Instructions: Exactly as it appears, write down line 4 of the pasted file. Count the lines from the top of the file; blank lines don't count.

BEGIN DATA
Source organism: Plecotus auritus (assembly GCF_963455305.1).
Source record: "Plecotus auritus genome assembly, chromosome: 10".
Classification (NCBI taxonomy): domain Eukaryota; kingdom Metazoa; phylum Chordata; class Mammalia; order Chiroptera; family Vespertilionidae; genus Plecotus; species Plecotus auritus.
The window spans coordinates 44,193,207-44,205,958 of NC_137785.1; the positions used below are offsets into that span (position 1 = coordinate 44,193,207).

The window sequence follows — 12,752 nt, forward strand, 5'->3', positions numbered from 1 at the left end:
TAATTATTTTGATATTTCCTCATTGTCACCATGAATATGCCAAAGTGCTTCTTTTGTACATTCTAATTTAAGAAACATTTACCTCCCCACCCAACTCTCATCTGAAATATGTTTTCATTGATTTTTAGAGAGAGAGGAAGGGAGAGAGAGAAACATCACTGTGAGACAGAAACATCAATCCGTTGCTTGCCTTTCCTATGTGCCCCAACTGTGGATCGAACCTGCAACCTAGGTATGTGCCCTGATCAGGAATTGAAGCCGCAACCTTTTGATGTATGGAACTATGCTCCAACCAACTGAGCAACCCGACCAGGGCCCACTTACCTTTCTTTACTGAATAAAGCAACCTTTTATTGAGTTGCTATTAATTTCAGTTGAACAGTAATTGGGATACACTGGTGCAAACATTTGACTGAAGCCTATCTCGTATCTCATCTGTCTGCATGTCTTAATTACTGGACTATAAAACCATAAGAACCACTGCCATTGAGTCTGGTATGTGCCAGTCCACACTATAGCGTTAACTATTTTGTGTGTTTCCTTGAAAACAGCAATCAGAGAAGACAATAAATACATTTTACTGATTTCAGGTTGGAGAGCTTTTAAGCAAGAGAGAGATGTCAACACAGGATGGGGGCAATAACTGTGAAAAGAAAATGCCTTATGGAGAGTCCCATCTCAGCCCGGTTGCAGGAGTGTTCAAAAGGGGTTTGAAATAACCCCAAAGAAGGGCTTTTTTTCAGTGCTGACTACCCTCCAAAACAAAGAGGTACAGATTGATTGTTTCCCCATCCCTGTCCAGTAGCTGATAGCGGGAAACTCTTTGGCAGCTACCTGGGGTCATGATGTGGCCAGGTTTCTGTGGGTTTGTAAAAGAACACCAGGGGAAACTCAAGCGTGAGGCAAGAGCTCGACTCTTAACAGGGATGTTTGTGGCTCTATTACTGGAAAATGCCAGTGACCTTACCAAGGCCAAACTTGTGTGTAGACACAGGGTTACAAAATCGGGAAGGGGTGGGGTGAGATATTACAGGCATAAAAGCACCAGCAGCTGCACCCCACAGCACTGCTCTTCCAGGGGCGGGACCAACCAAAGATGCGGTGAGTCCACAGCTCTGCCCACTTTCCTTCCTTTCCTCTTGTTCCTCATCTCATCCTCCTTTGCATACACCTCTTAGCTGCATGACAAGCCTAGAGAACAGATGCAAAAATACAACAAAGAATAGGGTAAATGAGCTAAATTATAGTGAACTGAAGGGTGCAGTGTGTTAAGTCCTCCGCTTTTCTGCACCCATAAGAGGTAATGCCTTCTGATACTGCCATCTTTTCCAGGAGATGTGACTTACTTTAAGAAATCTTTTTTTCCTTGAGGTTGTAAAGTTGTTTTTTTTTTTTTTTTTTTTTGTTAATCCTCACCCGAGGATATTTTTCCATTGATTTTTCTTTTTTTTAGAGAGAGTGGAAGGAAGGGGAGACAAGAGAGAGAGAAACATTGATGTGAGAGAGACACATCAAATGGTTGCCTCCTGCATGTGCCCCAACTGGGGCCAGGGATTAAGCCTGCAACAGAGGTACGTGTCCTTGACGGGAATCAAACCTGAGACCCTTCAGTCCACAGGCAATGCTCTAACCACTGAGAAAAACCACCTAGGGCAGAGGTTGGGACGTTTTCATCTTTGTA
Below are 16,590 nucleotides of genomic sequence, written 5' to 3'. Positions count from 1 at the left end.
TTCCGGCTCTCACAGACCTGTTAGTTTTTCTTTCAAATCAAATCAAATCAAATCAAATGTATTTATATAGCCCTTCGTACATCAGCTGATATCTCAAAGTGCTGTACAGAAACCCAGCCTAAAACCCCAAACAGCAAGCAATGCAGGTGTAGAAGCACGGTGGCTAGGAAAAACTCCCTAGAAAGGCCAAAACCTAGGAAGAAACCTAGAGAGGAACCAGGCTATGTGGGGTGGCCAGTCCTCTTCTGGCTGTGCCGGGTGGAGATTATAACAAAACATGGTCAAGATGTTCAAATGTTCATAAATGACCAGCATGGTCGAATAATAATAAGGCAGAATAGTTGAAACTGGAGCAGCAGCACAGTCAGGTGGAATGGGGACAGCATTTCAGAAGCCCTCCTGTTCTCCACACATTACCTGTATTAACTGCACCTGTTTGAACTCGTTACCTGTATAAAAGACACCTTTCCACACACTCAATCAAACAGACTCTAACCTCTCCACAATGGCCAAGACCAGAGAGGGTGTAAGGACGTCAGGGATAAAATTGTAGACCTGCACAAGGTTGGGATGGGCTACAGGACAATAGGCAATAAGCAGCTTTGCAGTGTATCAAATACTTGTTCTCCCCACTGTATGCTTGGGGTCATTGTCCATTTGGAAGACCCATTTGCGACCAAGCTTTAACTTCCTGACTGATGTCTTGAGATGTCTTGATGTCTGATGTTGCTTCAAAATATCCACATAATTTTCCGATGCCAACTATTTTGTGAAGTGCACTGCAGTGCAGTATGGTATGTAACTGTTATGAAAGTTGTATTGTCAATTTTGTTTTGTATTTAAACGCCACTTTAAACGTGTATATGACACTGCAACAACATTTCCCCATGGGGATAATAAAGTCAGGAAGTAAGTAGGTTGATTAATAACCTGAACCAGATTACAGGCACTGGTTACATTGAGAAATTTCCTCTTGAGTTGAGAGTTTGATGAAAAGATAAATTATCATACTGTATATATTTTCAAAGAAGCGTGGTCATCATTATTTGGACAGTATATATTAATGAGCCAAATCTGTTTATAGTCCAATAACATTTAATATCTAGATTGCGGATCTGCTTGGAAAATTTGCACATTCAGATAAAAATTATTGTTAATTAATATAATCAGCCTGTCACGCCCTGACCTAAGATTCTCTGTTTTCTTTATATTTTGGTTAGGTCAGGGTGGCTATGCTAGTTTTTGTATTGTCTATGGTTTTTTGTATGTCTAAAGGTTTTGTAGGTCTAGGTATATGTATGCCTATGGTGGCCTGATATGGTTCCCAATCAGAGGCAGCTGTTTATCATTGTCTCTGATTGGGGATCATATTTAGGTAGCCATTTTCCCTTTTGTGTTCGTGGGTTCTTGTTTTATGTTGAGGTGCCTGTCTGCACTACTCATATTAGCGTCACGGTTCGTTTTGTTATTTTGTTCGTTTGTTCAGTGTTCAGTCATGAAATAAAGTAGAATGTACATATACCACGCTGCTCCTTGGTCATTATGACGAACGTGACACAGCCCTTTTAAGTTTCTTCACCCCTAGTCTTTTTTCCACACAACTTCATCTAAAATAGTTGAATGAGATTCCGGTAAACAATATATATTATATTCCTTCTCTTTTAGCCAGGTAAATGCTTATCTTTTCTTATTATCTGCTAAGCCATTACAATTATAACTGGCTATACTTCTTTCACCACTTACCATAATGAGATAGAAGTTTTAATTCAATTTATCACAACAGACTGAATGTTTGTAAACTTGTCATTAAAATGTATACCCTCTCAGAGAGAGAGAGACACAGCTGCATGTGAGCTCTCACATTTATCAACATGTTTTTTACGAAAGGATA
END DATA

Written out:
The window spans coordinates 44,193,207-44,205,958 of NC_137785.1; the positions used below are offsets into that span (position 1 = coordinate 44,193,207).